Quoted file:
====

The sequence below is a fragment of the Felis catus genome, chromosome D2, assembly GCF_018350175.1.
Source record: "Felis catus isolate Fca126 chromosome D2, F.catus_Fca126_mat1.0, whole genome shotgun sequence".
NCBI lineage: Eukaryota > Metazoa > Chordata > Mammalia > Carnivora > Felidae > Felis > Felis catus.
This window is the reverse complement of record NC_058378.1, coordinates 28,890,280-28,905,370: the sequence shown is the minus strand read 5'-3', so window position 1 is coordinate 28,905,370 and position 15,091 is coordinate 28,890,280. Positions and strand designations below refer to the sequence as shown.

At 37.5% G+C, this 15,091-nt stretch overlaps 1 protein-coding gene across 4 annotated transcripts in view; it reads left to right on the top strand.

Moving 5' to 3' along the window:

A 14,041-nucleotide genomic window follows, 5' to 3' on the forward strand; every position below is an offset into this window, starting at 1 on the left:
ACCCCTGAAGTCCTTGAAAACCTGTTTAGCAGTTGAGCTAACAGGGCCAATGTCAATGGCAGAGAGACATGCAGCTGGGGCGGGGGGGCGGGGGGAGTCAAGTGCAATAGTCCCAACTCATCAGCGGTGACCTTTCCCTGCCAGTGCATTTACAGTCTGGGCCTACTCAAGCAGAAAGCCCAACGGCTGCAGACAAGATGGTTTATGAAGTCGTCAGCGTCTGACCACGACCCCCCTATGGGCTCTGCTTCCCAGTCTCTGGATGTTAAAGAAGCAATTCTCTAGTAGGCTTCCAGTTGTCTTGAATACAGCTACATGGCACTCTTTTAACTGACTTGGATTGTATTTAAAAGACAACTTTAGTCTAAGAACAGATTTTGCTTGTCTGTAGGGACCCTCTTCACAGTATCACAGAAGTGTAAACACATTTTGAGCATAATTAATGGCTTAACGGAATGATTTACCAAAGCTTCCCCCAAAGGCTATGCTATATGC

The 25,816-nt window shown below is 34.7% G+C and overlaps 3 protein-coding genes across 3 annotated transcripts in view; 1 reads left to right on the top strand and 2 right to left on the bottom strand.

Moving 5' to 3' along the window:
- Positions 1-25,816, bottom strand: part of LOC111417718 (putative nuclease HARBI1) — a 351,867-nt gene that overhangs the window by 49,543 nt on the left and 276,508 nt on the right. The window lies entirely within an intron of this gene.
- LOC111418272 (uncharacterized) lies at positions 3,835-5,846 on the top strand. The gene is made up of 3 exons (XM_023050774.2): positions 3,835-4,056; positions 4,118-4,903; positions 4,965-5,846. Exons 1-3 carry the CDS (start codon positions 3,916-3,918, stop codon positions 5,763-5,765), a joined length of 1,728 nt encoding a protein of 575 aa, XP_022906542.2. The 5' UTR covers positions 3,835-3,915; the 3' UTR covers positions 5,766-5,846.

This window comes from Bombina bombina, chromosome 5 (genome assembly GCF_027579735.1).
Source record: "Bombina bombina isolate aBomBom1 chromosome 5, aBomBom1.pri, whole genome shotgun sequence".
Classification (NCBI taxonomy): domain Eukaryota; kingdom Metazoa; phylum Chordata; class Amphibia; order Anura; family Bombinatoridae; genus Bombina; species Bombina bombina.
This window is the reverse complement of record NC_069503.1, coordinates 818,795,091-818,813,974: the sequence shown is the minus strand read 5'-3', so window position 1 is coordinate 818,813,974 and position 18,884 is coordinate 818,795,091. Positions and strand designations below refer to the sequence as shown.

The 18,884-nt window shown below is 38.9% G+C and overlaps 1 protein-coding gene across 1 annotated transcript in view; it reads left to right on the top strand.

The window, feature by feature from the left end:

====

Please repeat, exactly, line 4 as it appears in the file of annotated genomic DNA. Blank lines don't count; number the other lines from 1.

This window is the reverse complement of record NC_058378.1, coordinates 28,890,280-28,905,370: the sequence shown is the minus strand read 5'-3', so window position 1 is coordinate 28,905,370 and position 15,091 is coordinate 28,890,280. Positions and strand designations below refer to the sequence as shown.